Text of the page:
Fraser Pash gives us the low down of his recent performance.
I sat there sipping on my drink wondering ‘what the hell are we listening to?’ I’m up next and I still haven’t decided what I’m going to play. I’ve spent weeks practicing a song. Trying out different tunings and transpositions to get the best sound out of my guitar and my voice. But I’ve started to doubt; not myself, but my song choice. Everyone else who has gone up to the mic and chortled out some recent pop song has been mediocre at best.
It was at this point that I decided, f*ck it. I’m going to play my own song.
Maybe I’m more comfortable playing my own music, maybe I enjoy the higher risk of judgement from letting people hear it. I’ve never been able to pinpoint exactly what it is about playing my own music that triggers flow. But as I sang every note perfectly, ad-libbing to great effect, I felt happy. An almost endless happiness, totally in flow. That was of course until the song finished and I was left standing alone in a room of three hundred people.
Immediately afterwards, I answered some questions about the song. As my memory glanced back to the song I had been playing minutes earlier, I started to think about how it felt like it had been weeks ago, not minutes ago. I also realised that I cared a bit more about playing that night than I thought I had. The outcome is not really important, but the performance is.
Whilst there is little to no research done to consider the correlation between playing one’s own music and playing someon e else’s, there is plenty done to reveal the relationship between flow and music as a whole (although there’s always opportunity for more). We mentioned a study done not too long ago discussing the correlation between length of time playing an instrument and the actual instrument played and flow. Finding that string players and those who have been playing for a longer time, particularly with extensive practice hours, are more likely to reach a state of flow. But it is research from the University of London that is of particular interest to this article.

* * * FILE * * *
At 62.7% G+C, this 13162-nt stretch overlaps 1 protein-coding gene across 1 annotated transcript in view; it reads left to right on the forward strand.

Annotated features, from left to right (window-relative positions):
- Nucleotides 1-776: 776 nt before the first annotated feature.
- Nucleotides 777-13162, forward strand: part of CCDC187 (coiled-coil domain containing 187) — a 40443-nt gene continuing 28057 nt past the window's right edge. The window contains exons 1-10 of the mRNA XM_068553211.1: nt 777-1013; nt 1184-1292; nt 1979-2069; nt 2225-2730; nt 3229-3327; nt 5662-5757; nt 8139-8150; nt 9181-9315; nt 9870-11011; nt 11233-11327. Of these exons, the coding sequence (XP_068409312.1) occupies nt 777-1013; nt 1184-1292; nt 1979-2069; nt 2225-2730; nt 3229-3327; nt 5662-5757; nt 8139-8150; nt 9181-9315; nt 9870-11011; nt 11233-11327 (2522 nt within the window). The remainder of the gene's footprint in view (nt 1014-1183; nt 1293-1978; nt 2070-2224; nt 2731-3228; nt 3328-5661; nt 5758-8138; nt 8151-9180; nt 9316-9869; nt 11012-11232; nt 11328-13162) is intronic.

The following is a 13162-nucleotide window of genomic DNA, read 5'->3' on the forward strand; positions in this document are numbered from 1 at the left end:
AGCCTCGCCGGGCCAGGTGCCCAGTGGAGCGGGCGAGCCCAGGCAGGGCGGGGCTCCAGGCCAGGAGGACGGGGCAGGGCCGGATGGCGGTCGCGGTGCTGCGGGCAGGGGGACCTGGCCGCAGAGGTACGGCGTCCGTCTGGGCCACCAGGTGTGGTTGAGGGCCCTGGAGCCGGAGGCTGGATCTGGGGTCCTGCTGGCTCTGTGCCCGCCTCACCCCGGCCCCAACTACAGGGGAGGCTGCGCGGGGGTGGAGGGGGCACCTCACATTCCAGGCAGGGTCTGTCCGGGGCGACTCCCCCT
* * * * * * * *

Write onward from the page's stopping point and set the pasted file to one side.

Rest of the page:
Their findings revealed “flow was predicted by the amount of daily practice and trait emotional intelligence”. Now the first part of this should really be a given. The more we practice, the greater our myelin production, the better our muscle memory, the more skilled we become, the higher the ability-challenge level we can set for ourselves, and ultimately the greater intensity of flow we can feel. However, emotional intelligence still needs a lot more research before its relationship to flow is fully understood. The aforementioned study also notes a link between the style of music played and flow, with a positive correlation between the romantic styles of Chopin in particular and flow. Now this could be due to increased exposure to a certain composer or style, but equally it could be that the pianists in the study found flow whilst playing music they liked.
It is here that the research gap exists. If we assume that the music created by an individual is also liked by that individual. Does playing your own music have a positive impact on reaching a state of flow?
If we throw ourselves into a performance situation, suddenly we have high risk, immediate feedback and a rich environment priming us for flow.
So why not try it? Today, instead of practicing someone else’s piece, write your own. Just play what comes out of you and gradually structure it into a composition. You might find you reach flow sooner than you think.
Thanks for this Article to Fraser Pash and friend of The Flow Centre.